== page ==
Leveraging Digital technology to boost business capabilities.
Even though you are not a tech-geek, you might have used a mobile app such as Gmail, Facebook, Twitter or eBay in your mobile device. This means that you are harnessing the benefits of Application Programable Interfaces (APIs) already.
With the prediction that the Internet of Things (IoT) market will reach a whopping $7.1 trillion by 2020, APIs, which drive the IoT, are becoming increasingly popular. APIs enable all the IoT devices to speak to each other, such as smart homes, smart vehicles, mobile phones and even data repositories in businesses. Thus, there is huge market potential to cash in on APIs by leveraging them to boost business capabilities.
So, what does this all mean? An API is a term that’s used to denote a well-defined interface to access certain resources – in other words, it makes a service available to an end-user over the internet to so that they perform a set of known operations. Well-designed APIs will enable a business to expose selected content or services to internal and external audiences in an easy to use and understandable way. Today, most organisations use APIs to build their solutions internally and then expose these services to the world.
For example, mobile weather applications provides a simple example to understand how APIs work. The app provides weather forecasts for specific areas by connecting to an external service via internet. The application uses GPS coordinates to call a weather service API, that sends back a local forecast. Likewise, APIs can integrate services, data, content and processes with external parties efficiently.
And in the context of DB Results:
- The Application and Network Service Level and Monitoring solution delivered at for a major Energy Distributor leverages APIs exposed by the IBM Tivoli suite to extract and visualise application and network performance metrics on user-friendly dashboards for the customers ICT Operations team. (Internal services)
- Our SelfServePortal is accessing exposed Oracle Customer Care & Billing (CC&B) database information, enabling users to see billing and usage information. (external service); are example for using APIs for internal and external services.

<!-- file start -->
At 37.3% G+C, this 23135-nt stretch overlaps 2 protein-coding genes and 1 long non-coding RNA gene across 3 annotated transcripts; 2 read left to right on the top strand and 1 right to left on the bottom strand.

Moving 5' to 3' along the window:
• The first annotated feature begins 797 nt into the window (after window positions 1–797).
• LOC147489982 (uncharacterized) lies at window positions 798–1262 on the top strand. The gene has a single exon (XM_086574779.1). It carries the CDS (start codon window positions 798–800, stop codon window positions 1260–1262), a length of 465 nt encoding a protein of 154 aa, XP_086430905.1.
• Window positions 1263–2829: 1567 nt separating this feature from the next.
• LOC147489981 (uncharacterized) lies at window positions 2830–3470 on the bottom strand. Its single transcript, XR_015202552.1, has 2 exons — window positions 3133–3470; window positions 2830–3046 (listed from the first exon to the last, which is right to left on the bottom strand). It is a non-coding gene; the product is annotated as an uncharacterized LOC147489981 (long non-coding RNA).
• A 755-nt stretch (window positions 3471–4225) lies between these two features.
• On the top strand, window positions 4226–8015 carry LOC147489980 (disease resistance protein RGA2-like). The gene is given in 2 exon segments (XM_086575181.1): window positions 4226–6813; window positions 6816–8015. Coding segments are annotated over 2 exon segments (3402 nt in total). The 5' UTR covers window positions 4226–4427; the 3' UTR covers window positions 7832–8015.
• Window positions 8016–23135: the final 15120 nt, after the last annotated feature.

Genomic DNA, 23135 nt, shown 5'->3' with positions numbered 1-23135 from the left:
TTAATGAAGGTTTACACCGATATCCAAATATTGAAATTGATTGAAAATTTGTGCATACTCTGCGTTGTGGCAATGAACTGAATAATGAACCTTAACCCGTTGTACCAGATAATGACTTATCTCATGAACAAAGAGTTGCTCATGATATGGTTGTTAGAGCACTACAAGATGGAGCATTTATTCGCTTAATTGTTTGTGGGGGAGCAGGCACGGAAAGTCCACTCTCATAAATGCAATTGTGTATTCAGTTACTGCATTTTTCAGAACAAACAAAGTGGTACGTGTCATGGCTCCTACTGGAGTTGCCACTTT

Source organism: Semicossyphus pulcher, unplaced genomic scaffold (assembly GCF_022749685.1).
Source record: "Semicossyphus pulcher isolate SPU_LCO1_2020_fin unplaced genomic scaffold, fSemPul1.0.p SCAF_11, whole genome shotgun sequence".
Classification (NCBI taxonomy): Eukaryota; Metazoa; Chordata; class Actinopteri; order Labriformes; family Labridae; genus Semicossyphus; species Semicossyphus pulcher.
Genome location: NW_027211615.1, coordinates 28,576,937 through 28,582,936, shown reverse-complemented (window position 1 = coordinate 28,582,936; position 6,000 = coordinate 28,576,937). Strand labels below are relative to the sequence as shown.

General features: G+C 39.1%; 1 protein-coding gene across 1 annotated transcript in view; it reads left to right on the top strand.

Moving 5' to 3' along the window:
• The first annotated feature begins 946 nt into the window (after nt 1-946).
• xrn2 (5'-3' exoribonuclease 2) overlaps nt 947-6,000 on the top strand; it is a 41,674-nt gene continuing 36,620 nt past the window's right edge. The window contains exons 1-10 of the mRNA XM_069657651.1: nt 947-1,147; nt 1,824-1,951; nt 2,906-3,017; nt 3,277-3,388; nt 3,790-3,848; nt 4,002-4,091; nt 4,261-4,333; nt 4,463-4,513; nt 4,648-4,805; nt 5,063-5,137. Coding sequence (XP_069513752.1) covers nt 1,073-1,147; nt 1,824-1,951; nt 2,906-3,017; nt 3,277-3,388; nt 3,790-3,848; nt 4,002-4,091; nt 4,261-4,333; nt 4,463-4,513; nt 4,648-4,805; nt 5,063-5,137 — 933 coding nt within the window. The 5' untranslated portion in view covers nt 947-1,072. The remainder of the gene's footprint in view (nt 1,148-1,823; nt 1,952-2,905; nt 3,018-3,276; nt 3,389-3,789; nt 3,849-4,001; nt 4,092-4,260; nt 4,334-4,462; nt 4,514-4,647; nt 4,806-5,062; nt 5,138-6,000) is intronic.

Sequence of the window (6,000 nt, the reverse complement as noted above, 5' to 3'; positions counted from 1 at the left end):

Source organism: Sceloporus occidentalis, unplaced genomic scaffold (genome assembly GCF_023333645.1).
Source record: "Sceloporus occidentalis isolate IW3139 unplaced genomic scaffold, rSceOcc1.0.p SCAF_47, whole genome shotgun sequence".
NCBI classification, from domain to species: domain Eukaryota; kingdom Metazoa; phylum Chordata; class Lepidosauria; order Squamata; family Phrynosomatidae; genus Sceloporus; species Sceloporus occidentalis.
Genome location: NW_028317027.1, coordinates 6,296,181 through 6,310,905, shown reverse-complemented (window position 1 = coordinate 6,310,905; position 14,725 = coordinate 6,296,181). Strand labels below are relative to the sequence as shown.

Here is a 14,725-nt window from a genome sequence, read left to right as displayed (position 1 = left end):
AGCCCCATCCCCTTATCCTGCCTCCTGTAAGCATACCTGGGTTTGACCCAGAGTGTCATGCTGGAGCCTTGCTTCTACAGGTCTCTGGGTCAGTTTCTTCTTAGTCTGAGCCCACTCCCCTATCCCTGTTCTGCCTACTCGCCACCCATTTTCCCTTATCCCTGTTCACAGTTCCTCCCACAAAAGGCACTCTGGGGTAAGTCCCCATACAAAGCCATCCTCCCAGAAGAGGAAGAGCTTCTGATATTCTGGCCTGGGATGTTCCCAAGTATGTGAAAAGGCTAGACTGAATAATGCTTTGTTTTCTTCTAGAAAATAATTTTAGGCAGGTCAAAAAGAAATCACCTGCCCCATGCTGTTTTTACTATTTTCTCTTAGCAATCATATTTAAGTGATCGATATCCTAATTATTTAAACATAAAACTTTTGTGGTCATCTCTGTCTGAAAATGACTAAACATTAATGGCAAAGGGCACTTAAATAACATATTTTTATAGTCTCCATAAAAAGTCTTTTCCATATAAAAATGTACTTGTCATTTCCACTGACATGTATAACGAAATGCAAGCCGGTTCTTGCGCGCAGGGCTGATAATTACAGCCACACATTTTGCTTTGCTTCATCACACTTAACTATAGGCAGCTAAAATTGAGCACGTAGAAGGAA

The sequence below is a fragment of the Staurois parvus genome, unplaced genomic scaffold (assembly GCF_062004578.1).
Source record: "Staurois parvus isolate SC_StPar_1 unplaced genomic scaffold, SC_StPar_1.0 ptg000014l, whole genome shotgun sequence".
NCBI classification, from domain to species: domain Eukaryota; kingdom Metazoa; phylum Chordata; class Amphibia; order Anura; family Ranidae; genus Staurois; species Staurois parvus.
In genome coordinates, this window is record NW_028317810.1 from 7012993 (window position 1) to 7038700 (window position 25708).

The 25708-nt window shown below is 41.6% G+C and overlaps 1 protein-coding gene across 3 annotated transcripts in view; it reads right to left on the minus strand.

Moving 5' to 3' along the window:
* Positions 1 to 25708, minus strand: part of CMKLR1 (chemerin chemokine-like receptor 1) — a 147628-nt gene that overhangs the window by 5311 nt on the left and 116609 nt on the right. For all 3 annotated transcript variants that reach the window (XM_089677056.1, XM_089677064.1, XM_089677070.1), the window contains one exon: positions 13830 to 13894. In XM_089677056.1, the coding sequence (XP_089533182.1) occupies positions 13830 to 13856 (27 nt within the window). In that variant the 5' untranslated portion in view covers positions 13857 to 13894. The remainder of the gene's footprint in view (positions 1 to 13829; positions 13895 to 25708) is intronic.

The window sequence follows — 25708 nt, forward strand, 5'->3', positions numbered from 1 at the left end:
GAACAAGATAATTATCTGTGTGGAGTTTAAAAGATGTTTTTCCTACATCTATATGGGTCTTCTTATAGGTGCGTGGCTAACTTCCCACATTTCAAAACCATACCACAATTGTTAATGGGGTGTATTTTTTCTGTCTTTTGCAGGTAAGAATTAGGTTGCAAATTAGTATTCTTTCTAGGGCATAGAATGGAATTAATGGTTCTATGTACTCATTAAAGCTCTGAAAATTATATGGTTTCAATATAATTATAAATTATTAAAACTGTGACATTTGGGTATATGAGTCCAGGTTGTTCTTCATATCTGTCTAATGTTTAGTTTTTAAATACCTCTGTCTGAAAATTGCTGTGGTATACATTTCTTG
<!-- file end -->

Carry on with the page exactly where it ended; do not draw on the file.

Use of APIs enhance efficiency to stay ahead of competitors:
Regardless of the size and nature of the business, many organisations are seeing the benefits of APIs to uplift their business growth. Large organisations in retail (eBay, Amazon), finance (PayPal, Apple Pay), consumer services, transportation (APL, airlines), and manufacturing and logistic (DHL, FedEx) sectors have already started exposing their services to the outside world in the form of APIs. Businesses can consume these external APIs to integrate their internal systems and leverage benefits without having to implement services from scratch (e.g. payment system).
Consider a new online air ticketing agent ‘DB Wings’ who sells air tickets to travelers. DB Wings can expose their information such as offers, packages, discount etc to the outer world via APIs. Why?
- Enable other companies to consume these APIs in their applications e.g. Booking.com (hotel and flight deals); SkyScanner (airfare comparisons).
- Enable integration of their information/services with the information exposed from these external parties own APIs e.g. integrate with PayPal, partner with hotels and insurance companies for travel packages.
The benefits of providing APIs are:
- Brand awareness: be smart and differentiate your business.
- Intelligent business decisions: information exchanged through APIs to analyse buying patterns, best sellers etc.
- Monetisation: publish data and services securely in a scalable manner, charge for usage, revenue-share with developers, track billing in real time.